Subject: Re: [boost] [boost::endian] Request for comments/interest
From: Stewart, Robert (Robert.Stewart_at_[hidden])
Date: 2010-06-03 11:17:36
Terry Golubiewski wrote:
> Robert Stewart wrote:
> > Terry Golubiewski wrote:
> > (Since buf is a void * in the snipped code, static_cast
> > would work for your casts, too.)
> 'buf' must be a pointer to "something". The void* is just
> masking what is really analagous to a reinterpret_cast.
> void* is just as ugly as reinterpret_cast. Maybe more so.
Data read from disk is untyped. Many APIs use void *, others char *. Either way, there's no useful type information. If you have a void *, you can use static_cast to another pointer type. If you have a char *, you must use reinterpret_cast to another pointer type (or two static_casts).
> >> What bugs me is that 'buf' doesn't point to a 'T' yet. It
> >> points to a half-baked 'T'. Only after one calls
> >> swap_in_place() is the object really a 'T'.
> > That would apply to floating point, certainly. However,
> > for integer types, your statement is false. Before the
> > swap, they are still integers, they just don't have the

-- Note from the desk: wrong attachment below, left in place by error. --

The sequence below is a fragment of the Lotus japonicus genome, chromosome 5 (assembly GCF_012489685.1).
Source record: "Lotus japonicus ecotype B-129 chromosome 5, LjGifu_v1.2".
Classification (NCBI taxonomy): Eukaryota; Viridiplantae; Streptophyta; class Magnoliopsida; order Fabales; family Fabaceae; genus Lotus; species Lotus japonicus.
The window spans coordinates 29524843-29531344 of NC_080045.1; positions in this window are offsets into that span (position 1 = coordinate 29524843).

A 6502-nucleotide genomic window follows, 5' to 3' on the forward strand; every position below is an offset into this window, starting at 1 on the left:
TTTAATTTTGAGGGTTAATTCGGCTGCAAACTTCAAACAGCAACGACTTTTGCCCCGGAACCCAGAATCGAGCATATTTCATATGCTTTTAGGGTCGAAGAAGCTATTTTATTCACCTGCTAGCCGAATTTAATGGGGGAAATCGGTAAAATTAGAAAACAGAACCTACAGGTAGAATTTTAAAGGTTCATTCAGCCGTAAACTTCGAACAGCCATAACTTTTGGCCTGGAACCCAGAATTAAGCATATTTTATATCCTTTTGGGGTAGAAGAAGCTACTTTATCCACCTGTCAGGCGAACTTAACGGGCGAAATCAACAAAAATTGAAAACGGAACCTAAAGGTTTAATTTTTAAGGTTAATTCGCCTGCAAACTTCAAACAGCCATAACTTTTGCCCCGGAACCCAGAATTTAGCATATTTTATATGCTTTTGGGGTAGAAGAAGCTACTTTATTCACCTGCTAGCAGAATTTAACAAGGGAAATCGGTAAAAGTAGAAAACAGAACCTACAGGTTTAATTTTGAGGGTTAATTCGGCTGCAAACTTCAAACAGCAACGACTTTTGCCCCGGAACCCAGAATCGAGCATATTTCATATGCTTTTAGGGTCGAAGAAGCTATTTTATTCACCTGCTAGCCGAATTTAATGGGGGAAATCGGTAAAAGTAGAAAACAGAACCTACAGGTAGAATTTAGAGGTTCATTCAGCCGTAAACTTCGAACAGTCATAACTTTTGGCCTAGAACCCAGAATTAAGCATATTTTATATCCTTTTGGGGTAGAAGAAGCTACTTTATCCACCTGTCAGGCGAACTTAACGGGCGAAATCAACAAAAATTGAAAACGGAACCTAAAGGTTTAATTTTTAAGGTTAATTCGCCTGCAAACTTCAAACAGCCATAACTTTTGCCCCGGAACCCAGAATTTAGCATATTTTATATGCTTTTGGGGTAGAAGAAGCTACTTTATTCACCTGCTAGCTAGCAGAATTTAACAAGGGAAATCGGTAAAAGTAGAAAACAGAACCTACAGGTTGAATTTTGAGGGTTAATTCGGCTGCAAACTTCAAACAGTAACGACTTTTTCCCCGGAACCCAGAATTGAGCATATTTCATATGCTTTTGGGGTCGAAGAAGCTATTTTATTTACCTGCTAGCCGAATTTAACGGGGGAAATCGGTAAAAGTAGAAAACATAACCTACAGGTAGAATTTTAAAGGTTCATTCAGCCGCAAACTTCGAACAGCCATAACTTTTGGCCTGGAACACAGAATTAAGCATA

> > desired value.
> I disagree. Physically, they are compatible, but logically, they are
We're in violent agreement.
> I think the logical view matters more.
I can't argue that point, but I don't think it signifies. In either case, the data read from disk is not usable until endianness has been addressed. Once it has, all remaining logic works with the appropriate type.
> > Even in the object-based approach, the object isn't a
> > proper T until you access it and the swap occurs. The
> > implicit swap veneer just gives you the impression
> > that it is already in the desired form.
> An endian<X, T> is not the same as a T. Even
> endian<native,T> must be converted to a T before you can
> operate on it. The veneer is important, because it
> works like a T, without actually being a T. I think
> that subtle distinction is important and is the primary
> motivation for type-based endian.
You've made a reasonable case. "Object-based" please.
> I object to your use of the word "swap" though. My
> type-based approach does a reverse_copy, not a swap.
> This distinction is the fundamental topic of this
Perhaps you posted code that I was expected to have perused to know that your code did a reverse copy rather than a swap, but I didn't see such code or notice that it did so. However, a reverse copy is not always correct for changing endianness, though certainly so for changes between big and little endianness.
Rob Stewart robert.stewart_at_[hidden]
Software Engineer, Core Software using std::disclaimer;
Susquehanna International Group, LLP http://www.sig.com
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